After more than 18 years at the helm of Pensions & Investments, Nancy K. Webman has retired.
The place will never be the same.
P&I is 42 years old; Nancy has worked here for more than 33 years.
She has left her mark on the publication.
Nancy has taught me a ton about management, about institutional investing and about journalism. Most importantly, she taught me there are two key things to making this organization work.
The first is that dessert should always be chocolate. The second is that a good editor asks tough questions and then gets out of the way to allow talented people to do good work, and holds them accountable for it.
Nancy joined P&I in 1982 as a reporter in Dallas and became managing editor in Chicago in 1983. She moved on to become executive editor in 1986 and was promoted to editor in 1997. She has overseen the newspaper's transformations, from strictly print news to conferences and into digital and research. Rance Crain, president and editorial director of Crain Communications Inc., the parent company of P&I, described Nancy as always having “an instinct for what our readers wanted and needed.”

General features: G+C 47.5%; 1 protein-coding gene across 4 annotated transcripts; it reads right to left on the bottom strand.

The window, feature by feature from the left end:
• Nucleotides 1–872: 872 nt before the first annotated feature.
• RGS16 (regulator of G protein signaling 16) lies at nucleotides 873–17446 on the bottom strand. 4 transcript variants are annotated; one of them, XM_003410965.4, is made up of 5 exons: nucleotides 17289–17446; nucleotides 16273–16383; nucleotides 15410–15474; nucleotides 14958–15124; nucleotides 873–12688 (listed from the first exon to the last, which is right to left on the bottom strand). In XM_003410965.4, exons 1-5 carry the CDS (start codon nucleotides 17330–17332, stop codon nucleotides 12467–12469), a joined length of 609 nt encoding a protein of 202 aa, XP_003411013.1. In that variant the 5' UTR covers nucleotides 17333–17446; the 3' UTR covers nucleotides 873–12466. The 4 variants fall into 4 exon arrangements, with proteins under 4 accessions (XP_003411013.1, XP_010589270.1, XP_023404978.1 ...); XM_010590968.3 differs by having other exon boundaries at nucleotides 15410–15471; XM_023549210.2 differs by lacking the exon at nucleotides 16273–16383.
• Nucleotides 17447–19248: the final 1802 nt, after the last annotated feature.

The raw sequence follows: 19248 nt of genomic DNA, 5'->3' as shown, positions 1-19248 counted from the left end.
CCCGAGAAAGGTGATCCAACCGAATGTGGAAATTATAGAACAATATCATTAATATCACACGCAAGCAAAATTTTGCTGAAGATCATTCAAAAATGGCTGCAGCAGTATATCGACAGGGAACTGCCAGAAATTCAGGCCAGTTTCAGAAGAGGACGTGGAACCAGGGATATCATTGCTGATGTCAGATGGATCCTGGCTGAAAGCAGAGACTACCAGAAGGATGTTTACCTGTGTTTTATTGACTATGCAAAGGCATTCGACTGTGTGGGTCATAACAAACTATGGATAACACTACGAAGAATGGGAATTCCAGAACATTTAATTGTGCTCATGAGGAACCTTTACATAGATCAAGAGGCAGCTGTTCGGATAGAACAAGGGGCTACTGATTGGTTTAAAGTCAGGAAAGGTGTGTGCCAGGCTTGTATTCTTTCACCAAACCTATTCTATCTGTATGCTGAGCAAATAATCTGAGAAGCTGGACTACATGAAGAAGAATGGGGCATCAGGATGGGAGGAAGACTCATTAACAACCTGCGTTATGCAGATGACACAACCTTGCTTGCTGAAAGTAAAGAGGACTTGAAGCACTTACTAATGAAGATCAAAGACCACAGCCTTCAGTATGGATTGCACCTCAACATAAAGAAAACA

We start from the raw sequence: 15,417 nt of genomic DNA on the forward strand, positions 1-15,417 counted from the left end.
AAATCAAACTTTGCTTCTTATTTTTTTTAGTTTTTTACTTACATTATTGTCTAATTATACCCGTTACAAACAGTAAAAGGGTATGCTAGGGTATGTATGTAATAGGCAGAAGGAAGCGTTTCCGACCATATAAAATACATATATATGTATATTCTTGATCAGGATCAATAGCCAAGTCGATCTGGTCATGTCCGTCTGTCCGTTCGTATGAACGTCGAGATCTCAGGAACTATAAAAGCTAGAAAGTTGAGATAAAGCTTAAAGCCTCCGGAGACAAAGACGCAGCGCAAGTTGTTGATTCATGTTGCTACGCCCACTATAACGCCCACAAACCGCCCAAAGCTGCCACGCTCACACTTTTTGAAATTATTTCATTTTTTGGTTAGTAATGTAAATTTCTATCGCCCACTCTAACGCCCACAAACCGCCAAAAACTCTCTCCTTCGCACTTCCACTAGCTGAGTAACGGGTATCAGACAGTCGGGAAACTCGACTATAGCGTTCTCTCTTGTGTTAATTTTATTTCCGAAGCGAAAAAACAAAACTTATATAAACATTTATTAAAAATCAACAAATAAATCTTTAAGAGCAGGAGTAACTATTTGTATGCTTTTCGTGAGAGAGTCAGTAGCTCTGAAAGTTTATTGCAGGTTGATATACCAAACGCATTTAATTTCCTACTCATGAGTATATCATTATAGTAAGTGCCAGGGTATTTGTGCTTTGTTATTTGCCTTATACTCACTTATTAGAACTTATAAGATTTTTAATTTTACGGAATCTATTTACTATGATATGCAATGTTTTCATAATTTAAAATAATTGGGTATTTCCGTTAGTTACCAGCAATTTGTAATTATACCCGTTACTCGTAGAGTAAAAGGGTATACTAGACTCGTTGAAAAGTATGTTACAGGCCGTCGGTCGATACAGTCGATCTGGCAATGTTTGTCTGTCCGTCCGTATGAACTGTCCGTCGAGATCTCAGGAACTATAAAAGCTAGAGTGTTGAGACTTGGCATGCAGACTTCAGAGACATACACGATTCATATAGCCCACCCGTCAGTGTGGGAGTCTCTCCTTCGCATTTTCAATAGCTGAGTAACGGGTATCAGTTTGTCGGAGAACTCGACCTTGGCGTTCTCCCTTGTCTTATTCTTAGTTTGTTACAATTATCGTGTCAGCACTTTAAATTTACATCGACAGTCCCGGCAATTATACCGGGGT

“Nobody did a better job of shepherding P&I than Nancy,” Mr. Crain said.
Nancy last week described her time at P&I this way: “It's been an amazing run for me, starting when to most people 401(k) was nothing more than an IRS code. I might have written P&I's first story on 401(k)s — I'm old, I can't remember for sure. I've directed P&I's coverage through bull markets, market crashes, tech bubbles, recessions and through the rise of the LBO in the early 1980s, to the decline of the defined benefit plan.
”What I'll miss the most is the people. I'll miss the P&I editorial staff I've worked with for what seems like forever, some for more than 30 years and others for close to 30 years. And I'll miss the people I've met while doing my job, the sources who, along with the editorial staff, make P&I as good as it is.”
Chris J. Battaglia, vice president and group publisher of Pensions & Investments, also praised her dedication to the paper and the industry. “There aren't enough words to describe Nancy's many contributions,” he said. “She is the one of the most passionate advocates of journalism, and her unwavering commitment to providing the very best quality of information to our readers is unmatched.”
Nancy oversaw many changes at P&I, including the biweekly paper's move into daily news with a faxed subscription newsletter that predated the Internet and e-mail and still exists as P&I Daily.
Going forward, she is clear about her first plans.
“People ask what I'm going to do. Well, I have worked as a journalist since May 1972. First I want to enjoy not working for the first time in my adult life. Then I'll figure out my next chapter.”